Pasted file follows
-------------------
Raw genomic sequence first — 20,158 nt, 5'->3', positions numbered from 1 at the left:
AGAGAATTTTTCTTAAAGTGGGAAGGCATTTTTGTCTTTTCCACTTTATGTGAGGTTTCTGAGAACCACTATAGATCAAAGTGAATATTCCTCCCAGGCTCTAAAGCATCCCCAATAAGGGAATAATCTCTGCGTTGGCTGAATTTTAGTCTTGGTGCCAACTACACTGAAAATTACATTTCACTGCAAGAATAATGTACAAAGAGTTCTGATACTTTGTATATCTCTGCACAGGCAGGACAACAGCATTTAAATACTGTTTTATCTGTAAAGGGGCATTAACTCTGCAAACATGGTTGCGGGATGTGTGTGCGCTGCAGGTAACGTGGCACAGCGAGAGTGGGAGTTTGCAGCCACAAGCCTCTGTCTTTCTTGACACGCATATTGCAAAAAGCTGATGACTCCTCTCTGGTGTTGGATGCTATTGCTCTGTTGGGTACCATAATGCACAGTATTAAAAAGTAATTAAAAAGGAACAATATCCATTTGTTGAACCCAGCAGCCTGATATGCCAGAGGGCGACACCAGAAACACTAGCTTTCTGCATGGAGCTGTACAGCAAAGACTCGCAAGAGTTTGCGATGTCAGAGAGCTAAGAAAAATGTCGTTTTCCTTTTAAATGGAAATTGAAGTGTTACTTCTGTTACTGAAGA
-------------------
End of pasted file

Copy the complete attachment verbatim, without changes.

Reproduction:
Raw genomic sequence first — 20,158 nt, 5'->3', positions numbered from 1 at the left:
AGAGAATTTTTCTTAAAGTGGGAAGGCATTTTTGTCTTTTCCACTTTATGTGAGGTTTCTGAGAACCACTATAGATCAAAGTGAATATTCCTCCCAGGCTCTAAAGCATCCCCAATAAGGGAATAATCTCTGCGTTGGCTGAATTTTAGTCTTGGTGCCAACTACACTGAAAATTACATTTCACTGCAAGAATAATGTACAAAGAGTTCTGATACTTTGTATATCTCTGCACAGGCAGGACAACAGCATTTAAATACTGTTTTATCTGTAAAGGGGCATTAACTCTGCAAACATGGTTGCGGGATGTGTGTGCGCTGCAGGTAACGTGGCACAGCGAGAGTGGGAGTTTGCAGCCACAAGCCTCTGTCTTTCTTGACACGCATATTGCAAAAAGCTGATGACTCCTCTCTGGTGTTGGATGCTATTGCTCTGTTGGGTACCATAATGCACAGTATTAAAAAGTAATTAAAAAGGAACAATATCCATTTGTTGAACCCAGCAGCCTGATATGCCAGAGGGCGACACCAGAAACACTAGCTTTCTGCATGGAGCTGTACAGCAAAGACTCGCAAGAGTTTGCGATGTCAGAGAGCTAAGAAAAATGTCGTTTTCCTTTTAAATGGAAATTGAAGTGTTACTTCTGTTACTGAAGA